(07/31/2002)
CHECK-CASE LETTER LEAK REGRETTED

By FANNY SEILER (7/16/02)

From The Charleston Gazette

It's not exactly one happy family in Braxton County. After State Police Sgt. J.W. Bonazzo investigated, a grand jury indicted Jordon Grubb, Magistrate Carolyn Cruickshanks' son, on felony charges of forgery and conspiracy on June 4. Richard Shane Boeger was indicted on June 5 on the same charges, and a juvenile was indicted on forgery, conspiracy and larceny in the same case.

Prosecutor Brian Lanham said the juvenile obtained blank bank checks from retired State Police Sgt. Jeff Swiger, who dates the boy's mother. The juvenile allegedly had Boeger sign Swiger's name to a $300 check, and Grubb sign Swiger's name to a $100 check. Lanham said Grubb and Boeger knew each other, but they didn't know the other one had signed the checks.

Grubb's name was one of several listed in a letter that Bonazzo sent to Sheriff Harold Carpenter several months ago, saying law enforcement shouldn't give them a break if they were caught doing something wrong.

Lanham said Bonazzo conducted his investigation before the letter was sent. Carpenter formerly was a magistrate, and Cruickshanks was his secretary. When Carpenter ran for sheriff, Cruickshanks was named to fill the vacancy, and then ran and was elected. Her father, Billy Jack, formerly was assessor for many years, and is still active in Democratic politics.

Bonazzo sent his letter only to Carpenter, but Swiger - Bonazzo's former boss - said the letter wound up in the hands of a lawyer who dislikes Bonazzo, and the lawyer gave it to Michael Farber, who is now Boeger's attorney. Farber gave the letter to the press. Swiger said Farber "deeply regrets" giving out the letter, and wants Swiger to agree to reduced charges so Boeger can enlist in the military. Boeger won't be accepted with a felony record.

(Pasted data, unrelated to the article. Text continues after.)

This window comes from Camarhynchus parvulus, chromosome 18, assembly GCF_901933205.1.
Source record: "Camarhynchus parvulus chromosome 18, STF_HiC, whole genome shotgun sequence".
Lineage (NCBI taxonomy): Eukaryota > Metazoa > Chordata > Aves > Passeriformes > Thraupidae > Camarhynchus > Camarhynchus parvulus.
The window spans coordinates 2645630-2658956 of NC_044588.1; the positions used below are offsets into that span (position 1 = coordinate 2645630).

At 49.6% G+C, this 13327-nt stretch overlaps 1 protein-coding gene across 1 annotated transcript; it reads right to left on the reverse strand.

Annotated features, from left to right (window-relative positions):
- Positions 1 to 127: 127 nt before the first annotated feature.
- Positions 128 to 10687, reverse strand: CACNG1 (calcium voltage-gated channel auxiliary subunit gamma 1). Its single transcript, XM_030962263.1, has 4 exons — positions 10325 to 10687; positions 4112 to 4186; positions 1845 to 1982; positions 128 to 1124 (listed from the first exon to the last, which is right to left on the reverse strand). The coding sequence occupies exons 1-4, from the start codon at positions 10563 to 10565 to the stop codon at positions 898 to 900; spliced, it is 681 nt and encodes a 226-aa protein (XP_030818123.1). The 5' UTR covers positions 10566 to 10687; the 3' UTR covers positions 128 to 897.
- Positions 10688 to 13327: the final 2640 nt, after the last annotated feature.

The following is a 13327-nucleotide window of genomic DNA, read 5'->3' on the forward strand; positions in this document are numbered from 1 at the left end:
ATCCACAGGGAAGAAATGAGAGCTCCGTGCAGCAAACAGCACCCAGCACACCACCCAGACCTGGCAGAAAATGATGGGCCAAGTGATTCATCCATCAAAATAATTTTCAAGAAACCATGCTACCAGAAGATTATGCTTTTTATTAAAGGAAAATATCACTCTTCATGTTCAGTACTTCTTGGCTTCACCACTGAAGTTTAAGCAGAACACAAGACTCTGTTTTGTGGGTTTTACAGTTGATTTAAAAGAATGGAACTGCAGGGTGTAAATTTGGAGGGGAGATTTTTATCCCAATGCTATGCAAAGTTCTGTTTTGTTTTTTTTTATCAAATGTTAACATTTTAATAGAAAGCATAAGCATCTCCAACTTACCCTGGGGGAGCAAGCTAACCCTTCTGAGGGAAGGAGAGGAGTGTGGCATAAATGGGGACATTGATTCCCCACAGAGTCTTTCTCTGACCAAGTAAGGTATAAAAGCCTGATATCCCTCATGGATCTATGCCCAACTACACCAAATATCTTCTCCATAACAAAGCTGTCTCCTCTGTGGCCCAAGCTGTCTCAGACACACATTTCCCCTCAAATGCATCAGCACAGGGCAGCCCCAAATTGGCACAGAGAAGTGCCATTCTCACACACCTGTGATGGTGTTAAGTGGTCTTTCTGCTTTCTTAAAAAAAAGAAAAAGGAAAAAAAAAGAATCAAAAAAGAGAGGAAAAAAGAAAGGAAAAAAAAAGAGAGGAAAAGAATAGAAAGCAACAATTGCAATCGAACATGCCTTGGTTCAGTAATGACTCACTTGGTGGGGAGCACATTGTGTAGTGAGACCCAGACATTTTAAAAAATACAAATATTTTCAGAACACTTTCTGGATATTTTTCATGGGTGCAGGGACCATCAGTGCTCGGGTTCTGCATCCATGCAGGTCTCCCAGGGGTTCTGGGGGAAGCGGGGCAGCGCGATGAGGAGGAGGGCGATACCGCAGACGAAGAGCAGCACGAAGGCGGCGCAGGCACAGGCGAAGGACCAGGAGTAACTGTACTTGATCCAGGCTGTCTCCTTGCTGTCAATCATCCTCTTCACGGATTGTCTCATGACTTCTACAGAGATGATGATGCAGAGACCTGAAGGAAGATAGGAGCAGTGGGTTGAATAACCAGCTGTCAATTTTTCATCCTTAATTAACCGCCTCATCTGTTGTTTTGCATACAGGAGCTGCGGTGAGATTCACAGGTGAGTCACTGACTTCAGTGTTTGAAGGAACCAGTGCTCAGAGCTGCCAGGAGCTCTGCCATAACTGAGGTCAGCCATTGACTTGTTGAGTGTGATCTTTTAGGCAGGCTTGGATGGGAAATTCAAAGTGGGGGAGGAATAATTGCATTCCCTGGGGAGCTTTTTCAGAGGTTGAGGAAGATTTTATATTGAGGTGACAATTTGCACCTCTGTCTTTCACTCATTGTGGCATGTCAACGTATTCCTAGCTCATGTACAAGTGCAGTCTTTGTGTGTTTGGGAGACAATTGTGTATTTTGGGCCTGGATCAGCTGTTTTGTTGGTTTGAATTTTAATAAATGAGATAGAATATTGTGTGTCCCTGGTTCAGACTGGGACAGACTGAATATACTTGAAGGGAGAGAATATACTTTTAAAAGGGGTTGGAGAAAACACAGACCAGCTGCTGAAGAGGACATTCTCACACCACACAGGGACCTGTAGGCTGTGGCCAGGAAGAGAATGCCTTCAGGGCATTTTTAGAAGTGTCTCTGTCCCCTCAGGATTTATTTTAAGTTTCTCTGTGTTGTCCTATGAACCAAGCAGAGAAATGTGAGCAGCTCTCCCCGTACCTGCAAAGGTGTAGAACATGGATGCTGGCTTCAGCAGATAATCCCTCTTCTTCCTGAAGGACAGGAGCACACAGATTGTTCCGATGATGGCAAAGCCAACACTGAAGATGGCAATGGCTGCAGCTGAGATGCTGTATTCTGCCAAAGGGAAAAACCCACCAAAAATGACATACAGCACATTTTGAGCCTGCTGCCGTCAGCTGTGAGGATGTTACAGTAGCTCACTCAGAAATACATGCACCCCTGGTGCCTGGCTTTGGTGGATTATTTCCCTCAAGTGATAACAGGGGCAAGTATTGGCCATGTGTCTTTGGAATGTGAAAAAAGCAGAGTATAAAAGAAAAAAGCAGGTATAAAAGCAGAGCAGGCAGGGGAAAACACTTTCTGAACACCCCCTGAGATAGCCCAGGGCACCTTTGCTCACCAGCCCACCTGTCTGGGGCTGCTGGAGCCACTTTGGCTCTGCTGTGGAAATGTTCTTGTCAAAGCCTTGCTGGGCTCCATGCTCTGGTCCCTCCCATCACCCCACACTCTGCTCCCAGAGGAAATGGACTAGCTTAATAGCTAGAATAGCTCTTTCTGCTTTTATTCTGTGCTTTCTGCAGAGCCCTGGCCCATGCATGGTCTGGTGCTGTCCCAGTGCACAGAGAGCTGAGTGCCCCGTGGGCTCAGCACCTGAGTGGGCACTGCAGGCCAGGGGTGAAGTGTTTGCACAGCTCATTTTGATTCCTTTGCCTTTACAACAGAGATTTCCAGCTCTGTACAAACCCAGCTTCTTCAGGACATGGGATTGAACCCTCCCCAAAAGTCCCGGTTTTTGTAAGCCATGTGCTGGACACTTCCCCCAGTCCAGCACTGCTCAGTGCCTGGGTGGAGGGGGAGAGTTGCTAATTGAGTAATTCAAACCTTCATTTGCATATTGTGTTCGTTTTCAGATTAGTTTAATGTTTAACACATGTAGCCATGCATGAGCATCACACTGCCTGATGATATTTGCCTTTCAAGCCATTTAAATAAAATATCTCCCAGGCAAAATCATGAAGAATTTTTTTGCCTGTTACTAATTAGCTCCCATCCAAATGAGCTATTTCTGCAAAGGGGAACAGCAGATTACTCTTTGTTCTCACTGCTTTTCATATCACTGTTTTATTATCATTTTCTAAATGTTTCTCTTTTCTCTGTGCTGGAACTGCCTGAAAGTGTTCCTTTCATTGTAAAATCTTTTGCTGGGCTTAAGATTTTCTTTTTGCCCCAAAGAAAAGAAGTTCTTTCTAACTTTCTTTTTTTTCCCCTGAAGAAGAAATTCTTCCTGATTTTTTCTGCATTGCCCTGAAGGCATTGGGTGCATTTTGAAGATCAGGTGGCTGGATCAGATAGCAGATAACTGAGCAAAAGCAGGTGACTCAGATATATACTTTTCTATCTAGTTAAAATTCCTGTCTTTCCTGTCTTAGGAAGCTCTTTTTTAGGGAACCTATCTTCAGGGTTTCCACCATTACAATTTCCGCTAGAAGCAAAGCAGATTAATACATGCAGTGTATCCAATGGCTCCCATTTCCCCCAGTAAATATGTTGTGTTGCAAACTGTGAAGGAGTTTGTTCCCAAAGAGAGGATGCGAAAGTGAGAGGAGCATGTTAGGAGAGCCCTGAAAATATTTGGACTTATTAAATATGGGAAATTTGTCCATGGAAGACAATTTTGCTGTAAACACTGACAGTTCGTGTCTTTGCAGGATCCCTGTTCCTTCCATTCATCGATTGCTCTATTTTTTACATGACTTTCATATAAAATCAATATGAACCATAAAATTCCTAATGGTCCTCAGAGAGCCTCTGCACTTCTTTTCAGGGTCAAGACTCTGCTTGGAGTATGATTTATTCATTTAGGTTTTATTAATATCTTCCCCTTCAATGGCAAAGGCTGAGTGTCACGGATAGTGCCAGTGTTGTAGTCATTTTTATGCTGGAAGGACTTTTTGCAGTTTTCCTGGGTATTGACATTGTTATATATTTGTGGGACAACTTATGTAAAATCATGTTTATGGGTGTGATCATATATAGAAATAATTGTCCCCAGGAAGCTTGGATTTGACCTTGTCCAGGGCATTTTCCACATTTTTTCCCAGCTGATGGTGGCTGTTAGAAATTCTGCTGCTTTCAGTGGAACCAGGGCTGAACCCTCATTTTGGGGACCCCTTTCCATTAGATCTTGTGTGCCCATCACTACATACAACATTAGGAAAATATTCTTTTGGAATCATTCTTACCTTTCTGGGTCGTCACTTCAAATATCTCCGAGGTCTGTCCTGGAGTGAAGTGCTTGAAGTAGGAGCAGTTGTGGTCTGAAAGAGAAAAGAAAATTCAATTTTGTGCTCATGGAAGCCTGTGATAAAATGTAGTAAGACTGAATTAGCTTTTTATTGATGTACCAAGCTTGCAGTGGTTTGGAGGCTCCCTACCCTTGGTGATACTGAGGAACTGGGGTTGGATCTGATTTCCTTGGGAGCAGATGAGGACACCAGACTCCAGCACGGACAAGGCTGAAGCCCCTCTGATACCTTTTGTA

Bonazzo was given a five-day suspension for sending the letter, which Swiger said was only sharing law enforcement information, and wasn't improper. Bonazzo has filed a grievance, and the Charleston law firm of Masters & Taylor, which Swiger now works for, is handling his case. Swiger said he didn't know his checks had been stolen until he was called by his bank for being overdrawn. When he found out what had happened, Swiger asked the State Police to investigate.

Ironically, Sheriff Carpenter had encouraged Lanham to run for prosecutor, and Lanham said he's going to seek re-election. Lanham said he still considers Carpenter a friend. Chief Deputy Sheriff Chuck Hosey said Grubb's indictment hasn't caused a rift between the sheriff's office and the State Police.

Chief Circuit Judge Jack Alsop said he recused himself from hearing the cases because he has supervisory responsibility over the magistrate. Circuit Judge Richard Facemire also recused himself from Grubb's case. Boeger's case is set for trial Sept. 17. A date hadn't been set for Grubb.


Hur Herald from Sunny Cal
The information on these pages, to the extent the law allows, remains the exclusive property of Bob and Dianne Weaver and The Hur Herald. information cannot be used in any type of commercial endeavor, or used on a web site without the express permission of the owner. Hur Herald published printed editions 1996-1999, Online Hur Herald Publishing, 1999, 2000, 2001, 2002, 2003, 2004, 2005, 2006, 2007, 2008, 2009, 2010, 2011, 2012, 2013, 2014, 2015, 2016, 2017, 2018, 2019, 2020, 2021